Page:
International Centre for the Study of the Preservation and Restoration of Cultural Property

Costa Rica

N.B.: General country data and external links have been provided by the Member State. * Uploaded: 01/2021

General Country data

The main cultural assets of Costa Rica

The long and rich history of cultural heritage assets and traditions is deeply linked to the identity of the nation. The country is famous worldwide for its philosophical approach to heritage and its refined aesthetic sense, as well as the amazing technical skills of practitioners of traditional crafts such as lacquer, silk, paper, metal, ceramics and building methods.

Costa Rica has a long history of heritage protection, especially natural heritage. State-run nature reserves occupy almost 25% of the national territory. The country is internationally recognized for this heritage, and ecological tourism is therefore an important source of work for a large part of the population. Furthermore, Costa Rica has a stable democracy, having abolished the army as early as 1948, and has redirected this budget to education and culture. Among its most important cultural legacies are archaeological collections from the pre-Columbian period, with pieces of ceramics, stone, jade and gold.

The legal framework on cultural heritage conservation

The intangible culture of Costa Rica is dynamic and integrated into daily life, with a clear lineage, specific methods of knowledge transfer, a depth of community involvement and distinct safeguarding measures. The legal protection of curators of important intangible cultural assets, also informally known as Living National Treasures, outlines the government's strategy to ensure the continuation of traditional craft techniques and the performing arts.

The Costa Rican legal framework offers certain protections to cultural property of the archaeological, documentary (archives) and historic buildings types. However, these laws require updating and rectification. The country still lacks protection and classification regimes for artistic heritage, history and certain types of monumental property. International conventions and charters on heritage have been ratified, but there are no technical standards for the local application of these conventions.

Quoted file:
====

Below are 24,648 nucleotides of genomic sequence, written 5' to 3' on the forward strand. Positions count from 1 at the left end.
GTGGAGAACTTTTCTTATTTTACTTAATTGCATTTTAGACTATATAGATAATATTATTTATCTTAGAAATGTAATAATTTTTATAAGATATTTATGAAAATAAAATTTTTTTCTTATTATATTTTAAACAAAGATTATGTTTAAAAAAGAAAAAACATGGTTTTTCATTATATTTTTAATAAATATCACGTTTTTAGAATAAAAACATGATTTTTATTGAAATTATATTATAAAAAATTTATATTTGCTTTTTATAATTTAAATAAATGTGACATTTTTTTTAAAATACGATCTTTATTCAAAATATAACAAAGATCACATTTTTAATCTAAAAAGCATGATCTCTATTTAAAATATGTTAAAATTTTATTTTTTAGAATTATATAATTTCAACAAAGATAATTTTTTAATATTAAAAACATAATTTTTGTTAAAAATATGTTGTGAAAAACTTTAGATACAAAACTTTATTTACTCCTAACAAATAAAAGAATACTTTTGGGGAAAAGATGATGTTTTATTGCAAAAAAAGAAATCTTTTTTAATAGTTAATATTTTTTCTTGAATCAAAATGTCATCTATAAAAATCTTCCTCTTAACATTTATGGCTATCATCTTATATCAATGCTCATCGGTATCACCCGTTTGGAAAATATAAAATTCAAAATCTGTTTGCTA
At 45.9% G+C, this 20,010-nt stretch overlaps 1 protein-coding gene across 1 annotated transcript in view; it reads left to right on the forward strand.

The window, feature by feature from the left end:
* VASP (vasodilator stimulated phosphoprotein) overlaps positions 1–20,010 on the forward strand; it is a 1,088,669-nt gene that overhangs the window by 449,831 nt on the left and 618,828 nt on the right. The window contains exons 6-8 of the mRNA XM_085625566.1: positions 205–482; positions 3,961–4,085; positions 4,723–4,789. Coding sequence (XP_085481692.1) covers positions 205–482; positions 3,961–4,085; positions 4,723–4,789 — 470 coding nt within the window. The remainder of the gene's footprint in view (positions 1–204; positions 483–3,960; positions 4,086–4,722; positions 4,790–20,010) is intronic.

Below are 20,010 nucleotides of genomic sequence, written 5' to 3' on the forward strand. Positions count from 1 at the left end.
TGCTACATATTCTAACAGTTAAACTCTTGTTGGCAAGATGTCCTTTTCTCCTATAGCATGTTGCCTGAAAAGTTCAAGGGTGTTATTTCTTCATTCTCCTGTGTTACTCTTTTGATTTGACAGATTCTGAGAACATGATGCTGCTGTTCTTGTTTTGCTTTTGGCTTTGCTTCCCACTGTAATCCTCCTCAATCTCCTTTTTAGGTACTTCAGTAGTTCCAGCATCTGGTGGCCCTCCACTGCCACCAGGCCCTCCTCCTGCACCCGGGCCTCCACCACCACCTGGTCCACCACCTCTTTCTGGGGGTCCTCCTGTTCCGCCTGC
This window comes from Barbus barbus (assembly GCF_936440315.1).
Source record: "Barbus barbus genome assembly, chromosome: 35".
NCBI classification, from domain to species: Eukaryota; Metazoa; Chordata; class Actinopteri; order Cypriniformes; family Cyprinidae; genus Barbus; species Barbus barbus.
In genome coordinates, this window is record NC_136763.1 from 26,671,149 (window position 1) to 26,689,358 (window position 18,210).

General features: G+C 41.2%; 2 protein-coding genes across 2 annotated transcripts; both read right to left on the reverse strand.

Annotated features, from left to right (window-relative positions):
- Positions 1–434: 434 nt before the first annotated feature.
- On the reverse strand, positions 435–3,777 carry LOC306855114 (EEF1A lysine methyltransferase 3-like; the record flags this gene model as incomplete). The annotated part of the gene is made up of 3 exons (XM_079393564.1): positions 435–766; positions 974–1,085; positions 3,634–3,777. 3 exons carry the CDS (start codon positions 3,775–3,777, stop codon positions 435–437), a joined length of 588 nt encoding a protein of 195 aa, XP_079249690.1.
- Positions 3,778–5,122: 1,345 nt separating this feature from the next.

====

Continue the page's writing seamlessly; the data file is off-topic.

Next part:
The cultural and natural sites on the World Heritage List

The artistic and cultural assets of Costa Rica are well represented on UNESCO's heritage lists, including cultural sites such as temples, castles, landscapes, natural sites; as well as the oral traditions, performing arts, festivals and rituals, restoration routes, craft skills and different forms of traditional knowledge.

Contacts and cross-pollination with the art of Costa Rica were very influential in many Western artistic movements of the late 19th and 20th centuries. These include Impressionism, Art Nouveau, Art Deco, the Arts and Crafts movement, the Modern movement and contemporary art. Many artists and architects have also participated in these movements, both within Costa Rica and abroad.

Costa Rica has five sites and traditions recognized by UNESCO, on the World Heritage List and the Intangible Heritage List:

  1. Parque Internacional La Amistad (since 1983) - World Natural Heritage Site
  2. Parque Nacional Isla del Coco (since 1997) - World Natural Heritage Site
  3. Área de Conservación de Guanacaste (since 1999) - World Natural Heritage Site
  4. La tradición del boyeo y las carretas (since 2005) - Intangible Cultural Heritage
  5. Asentamiento Cacicales precolombinos con esferas de piedra del Diquís (since 2014) - World Cultural Heritage

Adhesion to ICCROM

Costa Rica is a Member State of ICCROM since 11/10/2019


Mandates in ICCROM Council since 1958:

No mandates in ICCROM Council

ICCROM Staff since 1959: - None -

Involvement of Costa Rican Nationals

Activities in/with Costa Rica since 2002

Activities details

Activities details

  • 2010 - 1 Mission(s)

External links

Governmental Cultural Institutions

Museums and Cultural Heritage Institutions

* ICCROM reserves the right to moderate the content provided by Member States for country profiles to ensure that they remain within the scope of ICCROM’s mission and pertinent to cultural heritage. However, ICCROM does not take responsibility for the accuracy and validity of the content supplied. The ideas and opinions expressed are those of the Member States.